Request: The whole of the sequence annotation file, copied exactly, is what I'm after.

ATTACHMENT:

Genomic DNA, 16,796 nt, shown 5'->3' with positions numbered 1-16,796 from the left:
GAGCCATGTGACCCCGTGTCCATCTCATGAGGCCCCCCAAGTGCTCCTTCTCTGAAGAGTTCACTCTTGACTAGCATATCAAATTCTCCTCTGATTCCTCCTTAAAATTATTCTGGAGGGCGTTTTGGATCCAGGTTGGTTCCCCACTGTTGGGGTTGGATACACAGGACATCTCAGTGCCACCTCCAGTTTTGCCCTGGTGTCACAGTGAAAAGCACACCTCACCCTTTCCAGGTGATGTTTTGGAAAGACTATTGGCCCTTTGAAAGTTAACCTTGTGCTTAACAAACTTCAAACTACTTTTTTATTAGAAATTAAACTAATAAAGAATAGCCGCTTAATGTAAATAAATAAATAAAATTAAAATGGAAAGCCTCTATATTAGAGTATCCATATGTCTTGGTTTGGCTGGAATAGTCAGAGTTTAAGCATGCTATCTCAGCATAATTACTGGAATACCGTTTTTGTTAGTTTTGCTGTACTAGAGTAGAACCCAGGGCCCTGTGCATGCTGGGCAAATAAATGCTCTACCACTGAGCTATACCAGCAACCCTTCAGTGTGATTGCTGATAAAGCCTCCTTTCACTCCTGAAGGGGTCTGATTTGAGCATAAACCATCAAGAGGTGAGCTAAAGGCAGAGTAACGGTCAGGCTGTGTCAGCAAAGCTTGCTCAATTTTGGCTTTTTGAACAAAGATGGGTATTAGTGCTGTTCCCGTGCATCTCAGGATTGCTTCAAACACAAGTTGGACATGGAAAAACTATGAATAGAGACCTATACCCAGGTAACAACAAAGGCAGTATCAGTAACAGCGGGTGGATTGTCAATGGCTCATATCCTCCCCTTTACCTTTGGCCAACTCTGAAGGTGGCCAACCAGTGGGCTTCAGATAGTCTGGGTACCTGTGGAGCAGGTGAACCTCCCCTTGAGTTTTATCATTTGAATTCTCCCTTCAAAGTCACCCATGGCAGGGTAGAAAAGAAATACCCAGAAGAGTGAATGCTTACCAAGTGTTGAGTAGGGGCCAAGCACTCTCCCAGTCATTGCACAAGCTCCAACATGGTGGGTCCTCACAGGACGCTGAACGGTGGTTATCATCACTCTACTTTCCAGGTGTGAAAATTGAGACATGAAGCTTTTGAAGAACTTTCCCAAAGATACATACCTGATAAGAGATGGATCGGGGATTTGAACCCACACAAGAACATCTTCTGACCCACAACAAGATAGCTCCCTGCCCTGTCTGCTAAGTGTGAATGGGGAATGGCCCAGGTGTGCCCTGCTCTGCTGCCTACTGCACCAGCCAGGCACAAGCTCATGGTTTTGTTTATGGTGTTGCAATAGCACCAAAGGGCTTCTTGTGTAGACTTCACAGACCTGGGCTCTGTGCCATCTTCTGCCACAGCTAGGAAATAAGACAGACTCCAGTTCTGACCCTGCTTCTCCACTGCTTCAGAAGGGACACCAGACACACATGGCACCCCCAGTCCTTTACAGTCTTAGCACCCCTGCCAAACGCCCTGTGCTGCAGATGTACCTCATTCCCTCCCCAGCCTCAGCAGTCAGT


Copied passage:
Genomic DNA, 16,796 nt, shown 5'->3' with positions numbered 1-16,796 from the left:
GAGCCATGTGACCCCGTGTCCATCTCATGAGGCCCCCCAAGTGCTCCTTCTCTGAAGAGTTCACTCTTGACTAGCATATCAAATTCTCCTCTGATTCCTCCTTAAAATTATTCTGGAGGGCGTTTTGGATCCAGGTTGGTTCCCCACTGTTGGGGTTGGATACACAGGACATCTCAGTGCCACCTCCAGTTTTGCCCTGGTGTCACAGTGAAAAGCACACCTCACCCTTTCCAGGTGATGTTTTGGAAAGACTATTGGCCCTTTGAAAGTTAACCTTGTGCTTAACAAACTTCAAACTACTTTTTTATTAGAAATTAAACTAATAAAGAATAGCCGCTTAATGTAAATAAATAAATAAAATTAAAATGGAAAGCCTCTATATTAGAGTATCCATATGTCTTGGTTTGGCTGGAATAGTCAGAGTTTAAGCATGCTATCTCAGCATAATTACTGGAATACCGTTTTTGTTAGTTTTGCTGTACTAGAGTAGAACCCAGGGCCCTGTGCATGCTGGGCAAATAAATGCTCTACCACTGAGCTATACCAGCAACCCTTCAGTGTGATTGCTGATAAAGCCTCCTTTCACTCCTGAAGGGGTCTGATTTGAGCATAAACCATCAAGAGGTGAGCTAAAGGCAGAGTAACGGTCAGGCTGTGTCAGCAAAGCTTGCTCAATTTTGGCTTTTTGAACAAAGATGGGTATTAGTGCTGTTCCCGTGCATCTCAGGATTGCTTCAAACACAAGTTGGACATGGAAAAACTATGAATAGAGACCTATACCCAGGTAACAACAAAGGCAGTATCAGTAACAGCGGGTGGATTGTCAATGGCTCATATCCTCCCCTTTACCTTTGGCCAACTCTGAAGGTGGCCAACCAGTGGGCTTCAGATAGTCTGGGTACCTGTGGAGCAGGTGAACCTCCCCTTGAGTTTTATCATTTGAATTCTCCCTTCAAAGTCACCCATGGCAGGGTAGAAAAGAAATACCCAGAAGAGTGAATGCTTACCAAGTGTTGAGTAGGGGCCAAGCACTCTCCCAGTCATTGCACAAGCTCCAACATGGTGGGTCCTCACAGGACGCTGAACGGTGGTTATCATCACTCTACTTTCCAGGTGTGAAAATTGAGACATGAAGCTTTTGAAGAACTTTCCCAAAGATACATACCTGATAAGAGATGGATCGGGGATTTGAACCCACACAAGAACATCTTCTGACCCACAACAAGATAGCTCCCTGCCCTGTCTGCTAAGTGTGAATGGGGAATGGCCCAGGTGTGCCCTGCTCTGCTGCCTACTGCACCAGCCAGGCACAAGCTCATGGTTTTGTTTATGGTGTTGCAATAGCACCAAAGGGCTTCTTGTGTAGACTTCACAGACCTGGGCTCTGTGCCATCTTCTGCCACAGCTAGGAAATAAGACAGACTCCAGTTCTGACCCTGCTTCTCCACTGCTTCAGAAGGGACACCAGACACACATGGCACCCCCAGTCCTTTACAGTCTTAGCACCCCTGCCAAACGCCCTGTGCTGCAGATGTACCTCATTCCCTCCCCAGCCTCAGCAGTCAGT